SSoP Podcast Episode 11 — Cuba: Castro, Conga, Cars, and Cigars

SSoP Podcast Episode 11 — Cuba: Castro, Conga, Cars, and Cigars

Monday, 27 April, 2020

Cuba is the largest island in the Caribbean, with sparkling beaches, lush jungles, and mountainous forests populated by animals found nowhere else on Earth.

It’s a beautiful place with a tough history: colonization, liberation, independence, revolution, and finally, communism. Fidel Castro ruled the Republic of Cuba for 50 years, with close ties to the Soviet Union (until its breakup in 1991) and a combative relationship with the United States, just 103 miles to the north.

But Cuba itself is colorful and welcoming. The capital city of Havana is a candy-colored dreamscape of charming pastel buildings, curvy American cars from the 1940s and ’50s, and everywhere: smiling, friendly people. The weather is hot and humid, so the rum cocktails are cold and sweet: mojitos and daiquiris and cube libre. Cigar smoke drifts out of doorways and through balcony windows, while vendors serve plates of food bursting with flavor, texture, and color: picadillo and plantains, yuca fries, congri, arroz con pollo.

And then there’s the music. Salsa and rumba and cha cha cha. Afro-Cuban jazz and mambo and timba. Guitars and maracas and bongos and cowbell. And literal dancing in the streets.

In this episode, we discuss books that transported us to this island nation: a suspenseful police procedural set during the 1990s Special Period; a thrilling hour-by-hour recount of the Cuba missile crisis; a sweeping family saga that’s an ode to storytelling; a journalistic memoir that explores life in modern Cuba; and a boozy murder mystery that travels back to the glamorous (and dangerous) nightclubs of the 1950s.

transcript

Read the full transcript of Episode 11: Cuba.

Havana Bay

buy | read review

One Minute to Midnight

buy | read review

The Distant Marvels

buy | read review

This Is Cuba

buy | read review

Havana Fever

buy | read review

other books we mentioned

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other cool stuff we talked about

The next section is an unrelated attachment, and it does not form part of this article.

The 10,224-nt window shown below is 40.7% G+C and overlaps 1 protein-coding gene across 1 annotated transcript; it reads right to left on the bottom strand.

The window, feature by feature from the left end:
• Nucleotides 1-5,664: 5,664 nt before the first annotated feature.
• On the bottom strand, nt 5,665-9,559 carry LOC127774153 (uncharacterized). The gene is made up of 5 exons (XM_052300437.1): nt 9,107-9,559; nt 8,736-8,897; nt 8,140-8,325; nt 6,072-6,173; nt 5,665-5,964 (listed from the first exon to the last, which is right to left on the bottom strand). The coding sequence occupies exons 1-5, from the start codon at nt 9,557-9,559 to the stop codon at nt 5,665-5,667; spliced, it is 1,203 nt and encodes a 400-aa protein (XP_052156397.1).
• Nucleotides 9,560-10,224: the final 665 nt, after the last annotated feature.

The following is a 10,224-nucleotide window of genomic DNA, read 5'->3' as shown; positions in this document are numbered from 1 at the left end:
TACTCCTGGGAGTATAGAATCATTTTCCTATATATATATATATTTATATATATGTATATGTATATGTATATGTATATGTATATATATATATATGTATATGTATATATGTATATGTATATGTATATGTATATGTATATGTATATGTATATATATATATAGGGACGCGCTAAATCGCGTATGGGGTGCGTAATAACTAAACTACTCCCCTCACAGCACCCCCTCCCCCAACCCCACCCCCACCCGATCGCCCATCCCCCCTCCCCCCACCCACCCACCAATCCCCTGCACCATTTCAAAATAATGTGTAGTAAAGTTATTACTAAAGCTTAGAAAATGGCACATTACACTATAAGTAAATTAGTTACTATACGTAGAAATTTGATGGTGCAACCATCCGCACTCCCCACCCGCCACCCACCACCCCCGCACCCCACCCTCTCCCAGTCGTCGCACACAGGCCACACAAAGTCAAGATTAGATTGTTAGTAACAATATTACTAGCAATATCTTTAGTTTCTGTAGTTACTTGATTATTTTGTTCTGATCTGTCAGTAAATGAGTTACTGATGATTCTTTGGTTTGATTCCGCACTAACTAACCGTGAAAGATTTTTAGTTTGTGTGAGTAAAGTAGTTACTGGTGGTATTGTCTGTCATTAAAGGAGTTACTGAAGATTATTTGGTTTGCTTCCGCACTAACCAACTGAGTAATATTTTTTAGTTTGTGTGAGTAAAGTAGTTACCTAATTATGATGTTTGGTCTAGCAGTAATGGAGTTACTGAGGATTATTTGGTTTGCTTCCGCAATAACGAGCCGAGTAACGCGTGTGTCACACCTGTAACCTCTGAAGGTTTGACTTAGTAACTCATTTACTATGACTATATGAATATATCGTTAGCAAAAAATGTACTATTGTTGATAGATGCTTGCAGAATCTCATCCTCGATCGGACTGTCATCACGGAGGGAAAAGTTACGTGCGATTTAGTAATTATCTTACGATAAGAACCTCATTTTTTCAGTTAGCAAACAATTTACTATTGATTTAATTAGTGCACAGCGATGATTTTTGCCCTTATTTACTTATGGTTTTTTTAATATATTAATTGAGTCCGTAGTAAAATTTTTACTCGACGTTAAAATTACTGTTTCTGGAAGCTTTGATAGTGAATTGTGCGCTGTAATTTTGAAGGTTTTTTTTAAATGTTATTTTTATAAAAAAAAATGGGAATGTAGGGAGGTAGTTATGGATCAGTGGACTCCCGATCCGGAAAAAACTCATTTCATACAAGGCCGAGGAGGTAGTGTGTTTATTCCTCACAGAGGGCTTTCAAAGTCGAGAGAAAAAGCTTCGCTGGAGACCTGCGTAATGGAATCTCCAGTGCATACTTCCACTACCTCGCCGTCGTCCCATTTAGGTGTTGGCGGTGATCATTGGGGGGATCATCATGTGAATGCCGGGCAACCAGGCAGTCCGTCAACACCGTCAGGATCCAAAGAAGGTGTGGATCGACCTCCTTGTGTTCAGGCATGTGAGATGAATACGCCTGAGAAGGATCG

Fusion Caribe: This is the life-affirming music that opened our show.

Here they are on the beach you wish you were on right now:

Bee Hummingbird & Monte Iberia Frog: Two tiny animals found in Cuba. The bee hummingbird is 5 cm long (2 inches) — and the Monte Iberia frog is just 1 cm in length.

the bee hummingbird and the monte iberia frog

Let’s dance!

Cuba is shaped like a crocodile! It’s sometimes called El Cocodrilo or El Caimá in Spanish. overhead photo of cuba and illustration that shows cuba as a crocodile

Cachao: This is the music that we used to illustrate cuban music. It’s from Cachao. You can find the mp3s here.

Los Lectores: The lectores are workers in cigar factories who read aloud to their co-workers as they hand-roll cigars.

a gentleman reads to tobacco factory workers in cuba

Hurricane Flora: This was one of the deadliest hurricanes in history; it hit Cuba in late September 1963.

1950s Nightlife in Cuba: As we discussed in our recommendation of Havana Fever, the nightlife in mid-century Cuba was H-O-T with movie stars, gangsters, casinos, and music all night long. You can see a beautiful technicolor photo here.

Here’s a photo of then-Cuban president Fulgencio Batista (L), Thelma Lansky, and Meyer Lansky, a gambling advisor for the Italian mafia and front man for casino operations in Cuba, Las Vegas, and the Bahamas, circa 1946:

meyer lansky at a casino in havana cuba

And Frank Sinatra with a couple of maybe-gangsters:

frank sinatra at a casino in havana cuba

Sloppy Joe’s Bar in Havana reopened in 2013 after being closed for 48 years. During the ’40s and ’50s, it was a hotspot for American celebrities and tourists visiting Cuba, thanks to its menu of 800 cocktails (!) featuring its house brand of 12-year-old rum. The Los Angeles Times said it was one of the most famous bars in the world, with ‘almost the status of a shrine.’

illustration of sloppy joes nightclub in havana

Wargames: The trailer for the movie that taught ’80s teenagers about the futility of global thermonuclear war.

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This picadillo recipe is homey, earthy, a little bit exotic, and tastes even better when it's shared with the people you love. Fire up the stove, crank the timba music, pour a cuba libre, and dance in your kitchen.

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